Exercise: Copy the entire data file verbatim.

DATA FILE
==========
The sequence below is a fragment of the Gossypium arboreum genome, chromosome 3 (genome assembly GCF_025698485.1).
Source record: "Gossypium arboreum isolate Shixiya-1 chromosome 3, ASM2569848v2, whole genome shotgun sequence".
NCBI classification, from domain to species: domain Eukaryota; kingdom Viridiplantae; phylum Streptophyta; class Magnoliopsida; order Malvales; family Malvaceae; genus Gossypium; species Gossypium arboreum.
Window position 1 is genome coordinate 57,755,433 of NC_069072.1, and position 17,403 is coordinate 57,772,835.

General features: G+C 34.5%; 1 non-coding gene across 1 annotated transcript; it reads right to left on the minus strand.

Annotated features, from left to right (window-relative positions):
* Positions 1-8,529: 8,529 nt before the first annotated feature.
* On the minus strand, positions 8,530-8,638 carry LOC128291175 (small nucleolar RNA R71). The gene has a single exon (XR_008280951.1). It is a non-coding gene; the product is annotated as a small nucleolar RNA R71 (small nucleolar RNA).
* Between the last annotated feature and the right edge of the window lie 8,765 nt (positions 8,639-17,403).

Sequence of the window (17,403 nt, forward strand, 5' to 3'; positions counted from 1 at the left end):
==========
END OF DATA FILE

The sequence below is a fragment of the Gossypium arboreum genome, chromosome 3 (genome assembly GCF_025698485.1).
Source record: "Gossypium arboreum isolate Shixiya-1 chromosome 3, ASM2569848v2, whole genome shotgun sequence".
NCBI classification, from domain to species: domain Eukaryota; kingdom Viridiplantae; phylum Streptophyta; class Magnoliopsida; order Malvales; family Malvaceae; genus Gossypium; species Gossypium arboreum.
Window position 1 is genome coordinate 57,755,433 of NC_069072.1, and position 17,403 is coordinate 57,772,835.

General features: G+C 34.5%; 1 non-coding gene across 1 annotated transcript; it reads right to left on the minus strand.

Annotated features, from left to right (window-relative positions):
* Positions 1-8,529: 8,529 nt before the first annotated feature.
* On the minus strand, positions 8,530-8,638 carry LOC128291175 (small nucleolar RNA R71). The gene has a single exon (XR_008280951.1). It is a non-coding gene; the product is annotated as a small nucleolar RNA R71 (small nucleolar RNA).
* Between the last annotated feature and the right edge of the window lie 8,765 nt (positions 8,639-17,403).

Sequence of the window (17,403 nt, forward strand, 5' to 3'; positions counted from 1 at the left end):